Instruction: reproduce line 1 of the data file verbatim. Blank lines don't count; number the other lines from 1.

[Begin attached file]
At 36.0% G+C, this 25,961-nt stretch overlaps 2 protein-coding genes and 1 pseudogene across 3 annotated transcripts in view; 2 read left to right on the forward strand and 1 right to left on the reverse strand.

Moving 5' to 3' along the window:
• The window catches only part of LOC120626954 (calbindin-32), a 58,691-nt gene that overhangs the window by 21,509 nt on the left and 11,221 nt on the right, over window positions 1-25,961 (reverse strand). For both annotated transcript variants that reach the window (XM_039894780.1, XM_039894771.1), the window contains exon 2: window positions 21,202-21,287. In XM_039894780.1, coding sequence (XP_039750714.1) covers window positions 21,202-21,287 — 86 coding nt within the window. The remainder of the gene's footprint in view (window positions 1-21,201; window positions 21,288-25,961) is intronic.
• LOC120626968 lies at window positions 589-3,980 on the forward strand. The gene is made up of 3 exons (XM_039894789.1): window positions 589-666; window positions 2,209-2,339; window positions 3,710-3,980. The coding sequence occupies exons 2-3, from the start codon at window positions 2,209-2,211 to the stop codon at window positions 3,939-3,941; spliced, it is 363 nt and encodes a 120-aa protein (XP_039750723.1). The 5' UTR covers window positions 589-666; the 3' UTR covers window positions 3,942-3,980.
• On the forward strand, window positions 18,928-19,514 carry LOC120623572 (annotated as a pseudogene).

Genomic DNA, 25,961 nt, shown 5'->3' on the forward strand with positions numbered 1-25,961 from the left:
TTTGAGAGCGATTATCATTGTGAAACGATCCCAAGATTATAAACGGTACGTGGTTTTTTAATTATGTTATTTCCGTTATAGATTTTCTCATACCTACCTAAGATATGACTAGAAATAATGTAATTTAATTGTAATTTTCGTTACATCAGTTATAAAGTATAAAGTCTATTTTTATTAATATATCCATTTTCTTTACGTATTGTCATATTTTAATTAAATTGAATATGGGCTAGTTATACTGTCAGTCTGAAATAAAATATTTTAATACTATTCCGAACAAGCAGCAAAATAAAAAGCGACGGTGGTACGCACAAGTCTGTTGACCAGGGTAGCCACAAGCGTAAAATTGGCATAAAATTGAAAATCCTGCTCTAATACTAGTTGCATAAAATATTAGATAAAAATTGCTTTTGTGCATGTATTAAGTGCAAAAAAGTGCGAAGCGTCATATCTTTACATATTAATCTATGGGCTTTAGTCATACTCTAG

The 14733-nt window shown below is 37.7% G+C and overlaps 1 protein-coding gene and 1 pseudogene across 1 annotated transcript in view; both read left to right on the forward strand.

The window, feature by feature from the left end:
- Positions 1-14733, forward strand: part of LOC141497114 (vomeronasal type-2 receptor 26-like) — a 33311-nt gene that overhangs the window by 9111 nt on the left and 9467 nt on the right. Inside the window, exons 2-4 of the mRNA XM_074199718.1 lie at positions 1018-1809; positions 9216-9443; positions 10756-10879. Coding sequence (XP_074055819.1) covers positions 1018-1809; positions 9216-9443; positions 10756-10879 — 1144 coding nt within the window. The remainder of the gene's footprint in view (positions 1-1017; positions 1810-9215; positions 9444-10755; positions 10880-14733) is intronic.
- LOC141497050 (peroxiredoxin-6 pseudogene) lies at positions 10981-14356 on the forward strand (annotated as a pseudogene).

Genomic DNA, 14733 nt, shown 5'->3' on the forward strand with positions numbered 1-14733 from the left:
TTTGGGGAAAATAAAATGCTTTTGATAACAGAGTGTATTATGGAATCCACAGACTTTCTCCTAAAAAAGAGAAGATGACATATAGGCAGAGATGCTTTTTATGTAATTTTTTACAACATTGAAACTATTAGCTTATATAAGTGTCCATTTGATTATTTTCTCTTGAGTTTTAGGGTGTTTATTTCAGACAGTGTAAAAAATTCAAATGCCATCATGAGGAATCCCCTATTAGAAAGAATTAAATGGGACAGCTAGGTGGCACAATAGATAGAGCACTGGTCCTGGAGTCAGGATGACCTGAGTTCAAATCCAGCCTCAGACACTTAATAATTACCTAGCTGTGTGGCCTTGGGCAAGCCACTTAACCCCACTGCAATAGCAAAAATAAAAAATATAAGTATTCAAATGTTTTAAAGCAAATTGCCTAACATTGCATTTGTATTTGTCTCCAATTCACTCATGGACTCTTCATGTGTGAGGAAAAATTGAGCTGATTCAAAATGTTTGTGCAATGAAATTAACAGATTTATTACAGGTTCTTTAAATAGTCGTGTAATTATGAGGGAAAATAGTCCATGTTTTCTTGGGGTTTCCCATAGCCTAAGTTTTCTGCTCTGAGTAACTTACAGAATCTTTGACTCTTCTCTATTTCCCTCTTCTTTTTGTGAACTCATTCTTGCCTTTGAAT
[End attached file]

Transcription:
At 36.0% G+C, this 25,961-nt stretch overlaps 2 protein-coding genes and 1 pseudogene across 3 annotated transcripts in view; 2 read left to right on the forward strand and 1 right to left on the reverse strand.